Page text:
And the energy sector provides numerous examples of the work that we can do together to advance our connectivity goals.  This is particularly evident in India’s Northeast, an area that I recently visited.

Energy Cooperation

For India, regional connectivity provides a pathway for meeting the power needs of its northeastern States – a region that is difficult for India to service due to its geography.  While India remains the electricity source for these States, with regional connectivity it can utilize transmission infrastructure in Bangladesh to expand power access, improve reliability, and lower pricing in remote areas.

Similarly, Bangladesh can save millions of dollars annually by importing power from India that is lower in cost than the fuel it would require to generate power internally.  While visiting the State of Tripura in northeast India, I saw this potential first-hand at the power plant near Agartala, which uses natural gas from Tripura to produce electricity for the region.  The people of the State receive clean energy, and surplus generation is exported across the border into Bangladesh.  Both countries benefit.

The plant’s generators and other equipment were manufactured by General Electric.  Thanks to an agreement between India and Bangladesh, GE was able to transport the turbines and other heavy materials via Bangladesh’s inland waterways.  That agreement produced huge savings in transport time and cost.

Recognizing these benefits of energy cooperation, countries in the region have formalized their efforts through the South Asia Association for Regional Cooperation’s Framework Agreement for Energy Cooperation, and the Power Trade Agreement between India and Nepal.  These agreements lay the foundation for a regional power market in South Asia.

The U.S. government strongly supports broad partnerships such as these for a more prosperous and stable region.  To facilitate efforts toward a regional energy market, the U.S. Agency for International Development works with eight South Asian countries – Afghanistan, Bangladesh, Bhutan, India, Maldives, Nepal, Pakistan, and Sri Lanka – under its South Asia Regional Initiative program.  Since 2000, this Initiative has helped create an enabling environment for regional energy cooperation through technical assistance and analytical studies, peer exchanges, consensus building, and conferences, such as the one we are hosting today.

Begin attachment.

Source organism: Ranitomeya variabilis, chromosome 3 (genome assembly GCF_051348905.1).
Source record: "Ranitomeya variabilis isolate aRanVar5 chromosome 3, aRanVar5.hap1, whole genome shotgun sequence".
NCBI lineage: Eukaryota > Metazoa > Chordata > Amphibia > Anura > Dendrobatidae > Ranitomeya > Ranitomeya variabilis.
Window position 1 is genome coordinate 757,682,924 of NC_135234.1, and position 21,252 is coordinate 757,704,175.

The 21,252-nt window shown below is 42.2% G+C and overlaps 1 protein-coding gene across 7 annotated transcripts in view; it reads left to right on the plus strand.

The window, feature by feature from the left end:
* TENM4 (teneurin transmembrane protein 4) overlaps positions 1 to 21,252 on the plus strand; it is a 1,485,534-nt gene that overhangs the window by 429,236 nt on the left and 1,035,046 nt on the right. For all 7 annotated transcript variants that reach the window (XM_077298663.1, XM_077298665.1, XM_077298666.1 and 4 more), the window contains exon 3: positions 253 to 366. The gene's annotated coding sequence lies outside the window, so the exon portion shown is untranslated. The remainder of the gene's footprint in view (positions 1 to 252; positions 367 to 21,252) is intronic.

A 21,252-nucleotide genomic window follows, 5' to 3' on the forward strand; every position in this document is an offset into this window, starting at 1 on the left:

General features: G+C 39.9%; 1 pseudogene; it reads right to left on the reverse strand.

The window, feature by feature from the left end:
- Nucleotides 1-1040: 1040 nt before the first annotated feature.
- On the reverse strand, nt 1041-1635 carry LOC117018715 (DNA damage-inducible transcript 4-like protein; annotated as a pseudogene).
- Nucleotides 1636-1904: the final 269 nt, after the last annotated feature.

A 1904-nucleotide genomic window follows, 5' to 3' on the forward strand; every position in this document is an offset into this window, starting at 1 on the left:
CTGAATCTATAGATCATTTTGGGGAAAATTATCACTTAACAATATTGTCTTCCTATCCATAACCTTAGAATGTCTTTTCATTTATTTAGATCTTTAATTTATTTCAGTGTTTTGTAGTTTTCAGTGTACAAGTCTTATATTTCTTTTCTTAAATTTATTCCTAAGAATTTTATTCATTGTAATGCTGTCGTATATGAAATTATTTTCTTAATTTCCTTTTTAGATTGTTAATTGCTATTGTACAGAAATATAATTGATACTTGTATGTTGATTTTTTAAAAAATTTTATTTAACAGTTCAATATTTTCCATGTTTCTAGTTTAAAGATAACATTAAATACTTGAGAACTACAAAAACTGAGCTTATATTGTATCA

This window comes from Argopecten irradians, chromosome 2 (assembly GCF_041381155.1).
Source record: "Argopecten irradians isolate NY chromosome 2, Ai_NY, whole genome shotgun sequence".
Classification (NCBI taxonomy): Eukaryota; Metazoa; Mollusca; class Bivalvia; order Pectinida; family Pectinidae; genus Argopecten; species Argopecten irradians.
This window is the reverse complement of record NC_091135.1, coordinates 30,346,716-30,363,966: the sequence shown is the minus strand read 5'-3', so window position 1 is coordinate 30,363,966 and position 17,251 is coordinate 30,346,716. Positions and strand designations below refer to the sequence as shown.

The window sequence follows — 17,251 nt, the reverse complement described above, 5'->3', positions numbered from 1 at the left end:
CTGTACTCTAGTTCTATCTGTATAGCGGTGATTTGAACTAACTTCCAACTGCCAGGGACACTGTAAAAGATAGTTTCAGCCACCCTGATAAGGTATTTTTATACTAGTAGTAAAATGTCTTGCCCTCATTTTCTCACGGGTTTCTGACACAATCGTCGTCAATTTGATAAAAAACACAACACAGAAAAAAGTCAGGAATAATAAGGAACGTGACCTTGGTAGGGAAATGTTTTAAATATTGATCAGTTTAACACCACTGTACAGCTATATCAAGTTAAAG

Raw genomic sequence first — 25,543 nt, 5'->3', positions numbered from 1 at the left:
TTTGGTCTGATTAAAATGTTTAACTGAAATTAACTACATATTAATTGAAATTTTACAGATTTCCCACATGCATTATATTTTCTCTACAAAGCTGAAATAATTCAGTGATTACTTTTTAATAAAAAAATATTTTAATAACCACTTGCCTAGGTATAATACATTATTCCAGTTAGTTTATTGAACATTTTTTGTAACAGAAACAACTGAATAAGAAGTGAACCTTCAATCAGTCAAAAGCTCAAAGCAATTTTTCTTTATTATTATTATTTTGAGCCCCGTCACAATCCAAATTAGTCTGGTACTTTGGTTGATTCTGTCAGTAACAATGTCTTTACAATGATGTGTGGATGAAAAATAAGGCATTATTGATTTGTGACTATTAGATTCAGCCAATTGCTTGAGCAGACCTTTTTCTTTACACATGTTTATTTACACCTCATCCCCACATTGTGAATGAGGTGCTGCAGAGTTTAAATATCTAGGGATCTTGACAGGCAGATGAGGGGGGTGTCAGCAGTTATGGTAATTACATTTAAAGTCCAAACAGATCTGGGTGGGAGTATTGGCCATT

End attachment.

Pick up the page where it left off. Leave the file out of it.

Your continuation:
That spirit of partnership is also seen in the Millennium Challenge Corporation’s $500 million compact with Nepal.  This compact, signed in September 2017, will help to expand Nepal’s road network and electricity infrastructure.  It includes a $130 million investment from the government of Nepal, bringing the total value of this joint effort to $630 million.

Digital Connectivity and Responsible Governance

Digital connectivity is another area in which South Asia can thrive.  New information and communications technologies provide a different way to cross borders, not by traveling in person, but by exchanging ideas and working together over distance in real time.

The free flow of information across borders via the Internet drives productivity, growth, and innovation.  For that reason, we urge India and other countries to be cautious in enacting data localization requirements and data privacy legislation, which may well address legitimate policy concerns but, if not done carefully and with the involvement of all stakeholders, can also unnecessarily restrict data flows, impose burdensome regulations, and disrupt connectivity.

Indeed, that is why governance is such an important issue with regard to connectivity.  By developing harmonious regulatory regimes, taking into account governmental and private sector concerns, and aligning overall governance efforts, we can facilitate economic relations and enhance prosperity.  We can also reduce frictions at national borders to ensure the free movement of people, increase our trade in goods and services, and keep communications, data, and information flowing throughout the region.


In sum, whether we focus on trade in goods and services, the development of infrastructure and energy systems, or the movement of people and data, the United States is committed to working with all of our partners to create a strong, prosperous, and interconnected South Asian and broader Indo-Pacific region.

I wish you the best for a successful conference and will look forward to hearing your recommendations.

Thank you very much.